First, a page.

Tony Romo is one potential leader of the Cowboys.  He seems to never be phased by pressure, at least in front of reporters, and has a friendly rapport with many of the players.  The damning feature of Romo is that he has never won the big game.  Until he does, he cannot be considered a leader of this team.

Think back to Troy Aikman.  Do you think at any point Aikman would be smiling or laughing during a debacle such as yesterday's game against the Eagles?  Romo did, on more than one occasion.  Actually, I'll bet cash-money, in the words of Wilmer Valderrama, that Aikman wouldn't tolerate any bickering in his locker room, or on the field.

The dynasty teams of the mid 90s had just as many large and outspoken personalities—Deion Sanders, Michael Irvin, and Emmit Smith, to name a few.  But there didn't seem to be half as much dysfunction then as there is now.

Offensive and defensive personnel are like two separate teams.  There isn't always a whole lot of interaction between the two groups in football, but on the Cowboys, they seem worlds apart.  Strangely making the situation worse is that several defensive players seem to flock to Terrell Owens' defense, fragmenting the locker room more.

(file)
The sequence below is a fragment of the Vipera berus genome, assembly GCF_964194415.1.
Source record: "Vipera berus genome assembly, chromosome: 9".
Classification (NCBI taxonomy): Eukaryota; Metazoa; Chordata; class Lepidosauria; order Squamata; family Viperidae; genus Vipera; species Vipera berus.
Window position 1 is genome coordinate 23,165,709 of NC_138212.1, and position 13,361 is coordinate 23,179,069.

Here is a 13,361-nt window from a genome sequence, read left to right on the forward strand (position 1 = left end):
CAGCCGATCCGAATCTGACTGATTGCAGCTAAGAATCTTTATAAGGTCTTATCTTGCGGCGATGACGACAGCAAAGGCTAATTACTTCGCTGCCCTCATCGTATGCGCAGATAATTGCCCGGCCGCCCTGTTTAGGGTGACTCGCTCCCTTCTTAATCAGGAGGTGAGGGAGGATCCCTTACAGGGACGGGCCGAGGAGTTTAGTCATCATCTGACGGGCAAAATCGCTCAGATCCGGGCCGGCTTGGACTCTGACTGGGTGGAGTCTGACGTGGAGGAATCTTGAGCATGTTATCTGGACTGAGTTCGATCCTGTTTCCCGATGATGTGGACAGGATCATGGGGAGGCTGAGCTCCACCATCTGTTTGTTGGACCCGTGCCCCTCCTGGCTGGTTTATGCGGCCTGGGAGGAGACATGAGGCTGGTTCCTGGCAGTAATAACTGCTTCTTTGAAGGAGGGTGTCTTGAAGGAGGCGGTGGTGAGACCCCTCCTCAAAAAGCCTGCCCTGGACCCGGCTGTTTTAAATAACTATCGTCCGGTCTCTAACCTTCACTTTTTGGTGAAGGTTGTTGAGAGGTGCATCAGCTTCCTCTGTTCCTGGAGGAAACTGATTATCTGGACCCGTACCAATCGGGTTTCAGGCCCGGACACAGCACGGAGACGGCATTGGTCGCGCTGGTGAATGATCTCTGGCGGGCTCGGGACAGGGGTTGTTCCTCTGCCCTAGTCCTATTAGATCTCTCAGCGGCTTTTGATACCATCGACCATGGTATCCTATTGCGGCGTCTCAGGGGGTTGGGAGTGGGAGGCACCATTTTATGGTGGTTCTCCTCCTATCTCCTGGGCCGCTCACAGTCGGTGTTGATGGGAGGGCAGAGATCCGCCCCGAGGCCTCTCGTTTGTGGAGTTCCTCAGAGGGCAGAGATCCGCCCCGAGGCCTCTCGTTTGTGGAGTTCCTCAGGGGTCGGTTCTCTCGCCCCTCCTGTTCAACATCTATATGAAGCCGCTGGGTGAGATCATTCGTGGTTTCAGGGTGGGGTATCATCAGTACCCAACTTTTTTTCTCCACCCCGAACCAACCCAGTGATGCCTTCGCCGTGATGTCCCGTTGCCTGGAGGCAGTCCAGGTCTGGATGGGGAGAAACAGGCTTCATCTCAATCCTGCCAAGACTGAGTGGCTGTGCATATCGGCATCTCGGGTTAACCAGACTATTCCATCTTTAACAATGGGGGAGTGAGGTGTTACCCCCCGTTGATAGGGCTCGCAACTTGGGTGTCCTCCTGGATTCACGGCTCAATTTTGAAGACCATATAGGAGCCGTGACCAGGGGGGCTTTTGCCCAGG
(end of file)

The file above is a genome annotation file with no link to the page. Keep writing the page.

Jason Witten, DeMarcus Ware, and Bradie James are phenomenal talents on the field, but they intentionally try to avoid the spotlight with the press and in the locker room.  They prefer to let their play on the field do all the talking, which is admirable—especially in this day and age and especially on this football team.

That still does not lend itself to one or two players who will keep their teammates in line off the field, and lead by example on the gridiron.


Who's Job Is It Anyway?